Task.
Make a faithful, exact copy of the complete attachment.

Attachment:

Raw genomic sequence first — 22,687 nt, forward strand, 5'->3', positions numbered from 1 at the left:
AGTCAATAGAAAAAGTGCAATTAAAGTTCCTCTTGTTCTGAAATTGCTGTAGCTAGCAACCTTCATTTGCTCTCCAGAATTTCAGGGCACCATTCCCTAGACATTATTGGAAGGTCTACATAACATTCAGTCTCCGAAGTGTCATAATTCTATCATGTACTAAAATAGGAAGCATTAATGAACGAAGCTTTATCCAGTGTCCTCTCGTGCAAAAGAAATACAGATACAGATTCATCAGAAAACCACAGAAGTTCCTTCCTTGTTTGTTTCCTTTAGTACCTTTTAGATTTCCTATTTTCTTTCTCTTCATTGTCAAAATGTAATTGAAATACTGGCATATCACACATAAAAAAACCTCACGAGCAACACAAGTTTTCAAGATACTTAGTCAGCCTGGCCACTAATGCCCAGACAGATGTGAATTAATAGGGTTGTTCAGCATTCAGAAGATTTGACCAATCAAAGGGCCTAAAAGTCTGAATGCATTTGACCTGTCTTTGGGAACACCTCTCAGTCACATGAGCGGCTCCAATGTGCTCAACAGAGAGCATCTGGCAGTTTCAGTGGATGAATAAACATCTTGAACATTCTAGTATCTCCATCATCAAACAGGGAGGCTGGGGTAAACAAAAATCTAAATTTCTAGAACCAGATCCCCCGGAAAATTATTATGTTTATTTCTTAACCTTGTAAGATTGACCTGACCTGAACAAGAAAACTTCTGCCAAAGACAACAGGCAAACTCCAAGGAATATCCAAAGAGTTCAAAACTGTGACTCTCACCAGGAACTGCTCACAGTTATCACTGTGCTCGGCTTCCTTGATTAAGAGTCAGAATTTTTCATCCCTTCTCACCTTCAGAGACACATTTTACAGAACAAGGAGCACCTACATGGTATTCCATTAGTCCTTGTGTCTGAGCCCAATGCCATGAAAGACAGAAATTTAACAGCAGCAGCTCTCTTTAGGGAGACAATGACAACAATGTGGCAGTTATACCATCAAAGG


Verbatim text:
Raw genomic sequence first — 22,687 nt, forward strand, 5'->3', positions numbered from 1 at the left:
AGTCAATAGAAAAAGTGCAATTAAAGTTCCTCTTGTTCTGAAATTGCTGTAGCTAGCAACCTTCATTTGCTCTCCAGAATTTCAGGGCACCATTCCCTAGACATTATTGGAAGGTCTACATAACATTCAGTCTCCGAAGTGTCATAATTCTATCATGTACTAAAATAGGAAGCATTAATGAACGAAGCTTTATCCAGTGTCCTCTCGTGCAAAAGAAATACAGATACAGATTCATCAGAAAACCACAGAAGTTCCTTCCTTGTTTGTTTCCTTTAGTACCTTTTAGATTTCCTATTTTCTTTCTCTTCATTGTCAAAATGTAATTGAAATACTGGCATATCACACATAAAAAAACCTCACGAGCAACACAAGTTTTCAAGATACTTAGTCAGCCTGGCCACTAATGCCCAGACAGATGTGAATTAATAGGGTTGTTCAGCATTCAGAAGATTTGACCAATCAAAGGGCCTAAAAGTCTGAATGCATTTGACCTGTCTTTGGGAACACCTCTCAGTCACATGAGCGGCTCCAATGTGCTCAACAGAGAGCATCTGGCAGTTTCAGTGGATGAATAAACATCTTGAACATTCTAGTATCTCCATCATCAAACAGGGAGGCTGGGGTAAACAAAAATCTAAATTTCTAGAACCAGATCCCCCGGAAAATTATTATGTTTATTTCTTAACCTTGTAAGATTGACCTGACCTGAACAAGAAAACTTCTGCCAAAGACAACAGGCAAACTCCAAGGAATATCCAAAGAGTTCAAAACTGTGACTCTCACCAGGAACTGCTCACAGTTATCACTGTGCTCGGCTTCCTTGATTAAGAGTCAGAATTTTTCATCCCTTCTCACCTTCAGAGACACATTTTACAGAACAAGGAGCACCTACATGGTATTCCATTAGTCCTTGTGTCTGAGCCCAATGCCATGAAAGACAGAAATTTAACAGCAGCAGCTCTCTTTAGGGAGACAATGACAACAATGTGGCAGTTATACCATCAAAGG